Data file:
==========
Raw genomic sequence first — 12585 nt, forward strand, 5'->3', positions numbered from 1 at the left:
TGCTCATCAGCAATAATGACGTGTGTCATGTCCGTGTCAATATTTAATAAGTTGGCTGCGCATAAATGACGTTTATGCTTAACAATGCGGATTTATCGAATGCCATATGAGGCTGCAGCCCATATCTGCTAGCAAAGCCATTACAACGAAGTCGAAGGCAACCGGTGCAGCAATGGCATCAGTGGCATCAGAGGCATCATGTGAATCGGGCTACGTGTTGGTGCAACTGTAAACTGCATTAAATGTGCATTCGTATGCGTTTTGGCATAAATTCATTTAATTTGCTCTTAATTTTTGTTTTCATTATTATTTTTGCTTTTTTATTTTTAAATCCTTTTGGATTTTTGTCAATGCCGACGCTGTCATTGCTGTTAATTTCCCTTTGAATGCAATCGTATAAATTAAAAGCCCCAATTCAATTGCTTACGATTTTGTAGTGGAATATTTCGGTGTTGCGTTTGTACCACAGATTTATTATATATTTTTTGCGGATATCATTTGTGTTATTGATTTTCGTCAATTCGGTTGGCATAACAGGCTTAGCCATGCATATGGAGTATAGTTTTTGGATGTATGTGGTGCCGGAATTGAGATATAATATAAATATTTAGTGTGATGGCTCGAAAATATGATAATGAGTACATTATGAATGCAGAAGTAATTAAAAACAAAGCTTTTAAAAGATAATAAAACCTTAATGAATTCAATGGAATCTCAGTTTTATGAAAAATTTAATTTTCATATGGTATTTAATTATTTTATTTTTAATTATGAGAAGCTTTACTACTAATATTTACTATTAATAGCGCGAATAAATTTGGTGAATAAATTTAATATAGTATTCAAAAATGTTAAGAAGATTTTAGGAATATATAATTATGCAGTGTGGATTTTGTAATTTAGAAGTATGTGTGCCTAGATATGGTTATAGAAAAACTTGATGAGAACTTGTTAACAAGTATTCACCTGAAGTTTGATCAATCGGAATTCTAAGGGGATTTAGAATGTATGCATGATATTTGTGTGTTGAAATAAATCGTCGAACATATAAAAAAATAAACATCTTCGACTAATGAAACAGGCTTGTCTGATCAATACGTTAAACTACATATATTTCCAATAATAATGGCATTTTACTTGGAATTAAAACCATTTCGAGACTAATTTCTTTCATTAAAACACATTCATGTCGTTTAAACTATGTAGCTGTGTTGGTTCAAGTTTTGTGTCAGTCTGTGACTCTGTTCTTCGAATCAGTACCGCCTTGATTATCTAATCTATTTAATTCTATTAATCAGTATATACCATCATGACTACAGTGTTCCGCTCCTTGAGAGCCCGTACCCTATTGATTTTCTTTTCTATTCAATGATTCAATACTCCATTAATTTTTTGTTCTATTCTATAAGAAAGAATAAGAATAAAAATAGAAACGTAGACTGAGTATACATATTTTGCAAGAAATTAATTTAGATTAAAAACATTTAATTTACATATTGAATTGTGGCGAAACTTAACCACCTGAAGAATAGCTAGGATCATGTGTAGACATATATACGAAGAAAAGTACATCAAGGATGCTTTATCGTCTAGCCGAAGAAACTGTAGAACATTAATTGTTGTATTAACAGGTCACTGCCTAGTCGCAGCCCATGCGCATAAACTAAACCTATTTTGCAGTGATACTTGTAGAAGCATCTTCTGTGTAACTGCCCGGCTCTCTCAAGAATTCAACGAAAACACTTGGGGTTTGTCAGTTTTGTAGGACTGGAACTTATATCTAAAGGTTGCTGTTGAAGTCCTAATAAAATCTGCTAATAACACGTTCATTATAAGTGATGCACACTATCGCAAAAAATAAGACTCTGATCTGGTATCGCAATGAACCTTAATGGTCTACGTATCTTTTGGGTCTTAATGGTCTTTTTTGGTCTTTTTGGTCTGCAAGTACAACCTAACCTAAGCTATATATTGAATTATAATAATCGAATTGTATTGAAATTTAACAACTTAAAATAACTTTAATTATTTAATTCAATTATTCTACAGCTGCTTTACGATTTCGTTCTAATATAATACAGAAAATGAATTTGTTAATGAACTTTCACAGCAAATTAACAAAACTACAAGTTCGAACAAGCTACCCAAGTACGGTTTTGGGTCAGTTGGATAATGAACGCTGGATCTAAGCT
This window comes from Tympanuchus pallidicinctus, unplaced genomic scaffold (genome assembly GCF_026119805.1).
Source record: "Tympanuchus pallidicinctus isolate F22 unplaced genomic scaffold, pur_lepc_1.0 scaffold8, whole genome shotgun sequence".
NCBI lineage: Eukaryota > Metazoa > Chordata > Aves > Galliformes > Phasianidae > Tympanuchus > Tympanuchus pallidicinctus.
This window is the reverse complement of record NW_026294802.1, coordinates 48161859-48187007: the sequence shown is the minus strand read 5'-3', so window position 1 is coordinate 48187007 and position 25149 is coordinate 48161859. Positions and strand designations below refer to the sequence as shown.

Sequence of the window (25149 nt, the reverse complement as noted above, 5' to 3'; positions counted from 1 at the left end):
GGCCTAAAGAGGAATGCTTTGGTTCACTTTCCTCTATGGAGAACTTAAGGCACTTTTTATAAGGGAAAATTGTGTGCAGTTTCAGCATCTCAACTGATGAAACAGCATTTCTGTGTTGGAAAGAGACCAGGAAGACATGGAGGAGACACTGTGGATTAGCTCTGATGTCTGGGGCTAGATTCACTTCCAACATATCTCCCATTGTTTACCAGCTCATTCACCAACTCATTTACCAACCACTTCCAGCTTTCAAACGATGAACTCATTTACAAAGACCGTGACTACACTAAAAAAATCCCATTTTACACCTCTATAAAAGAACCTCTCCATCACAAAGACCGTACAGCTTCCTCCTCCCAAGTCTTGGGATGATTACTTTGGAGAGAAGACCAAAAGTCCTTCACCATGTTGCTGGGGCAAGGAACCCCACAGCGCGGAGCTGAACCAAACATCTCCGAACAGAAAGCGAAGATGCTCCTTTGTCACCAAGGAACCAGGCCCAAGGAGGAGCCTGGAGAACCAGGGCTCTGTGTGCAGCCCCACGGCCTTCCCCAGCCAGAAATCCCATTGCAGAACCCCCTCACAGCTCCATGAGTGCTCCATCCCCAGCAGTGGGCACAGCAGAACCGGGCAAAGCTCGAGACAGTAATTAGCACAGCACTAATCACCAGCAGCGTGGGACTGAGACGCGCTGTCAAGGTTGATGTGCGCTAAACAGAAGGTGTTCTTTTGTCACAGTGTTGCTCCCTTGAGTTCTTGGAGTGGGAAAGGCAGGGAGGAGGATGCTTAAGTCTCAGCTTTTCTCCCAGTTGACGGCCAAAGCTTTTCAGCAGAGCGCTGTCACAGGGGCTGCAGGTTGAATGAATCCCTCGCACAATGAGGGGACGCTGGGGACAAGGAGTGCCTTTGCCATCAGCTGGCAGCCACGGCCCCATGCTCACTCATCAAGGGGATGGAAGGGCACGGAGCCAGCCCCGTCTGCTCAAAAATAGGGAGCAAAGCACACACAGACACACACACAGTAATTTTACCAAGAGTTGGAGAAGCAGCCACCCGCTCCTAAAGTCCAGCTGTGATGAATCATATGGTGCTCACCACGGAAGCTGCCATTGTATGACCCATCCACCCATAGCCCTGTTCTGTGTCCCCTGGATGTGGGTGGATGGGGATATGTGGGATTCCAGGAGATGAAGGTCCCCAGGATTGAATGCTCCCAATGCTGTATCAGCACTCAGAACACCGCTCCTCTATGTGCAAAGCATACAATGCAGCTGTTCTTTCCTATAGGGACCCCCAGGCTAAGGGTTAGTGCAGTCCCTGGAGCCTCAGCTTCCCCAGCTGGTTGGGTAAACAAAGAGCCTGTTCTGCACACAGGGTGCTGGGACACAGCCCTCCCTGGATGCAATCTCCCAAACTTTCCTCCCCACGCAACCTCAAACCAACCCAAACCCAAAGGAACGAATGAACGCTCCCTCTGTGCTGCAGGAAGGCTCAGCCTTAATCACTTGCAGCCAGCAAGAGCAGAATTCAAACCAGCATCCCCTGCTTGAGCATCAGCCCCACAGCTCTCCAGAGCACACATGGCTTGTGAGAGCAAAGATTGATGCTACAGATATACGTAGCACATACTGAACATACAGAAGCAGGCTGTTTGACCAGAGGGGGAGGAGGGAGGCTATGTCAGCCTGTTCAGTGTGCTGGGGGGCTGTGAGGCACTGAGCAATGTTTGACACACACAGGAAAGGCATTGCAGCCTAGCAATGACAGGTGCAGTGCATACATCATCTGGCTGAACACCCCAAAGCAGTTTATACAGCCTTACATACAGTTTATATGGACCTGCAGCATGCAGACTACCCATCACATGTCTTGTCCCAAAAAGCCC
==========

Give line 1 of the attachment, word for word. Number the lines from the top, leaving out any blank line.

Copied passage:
Raw genomic sequence first — 12585 nt, forward strand, 5'->3', positions numbered from 1 at the left: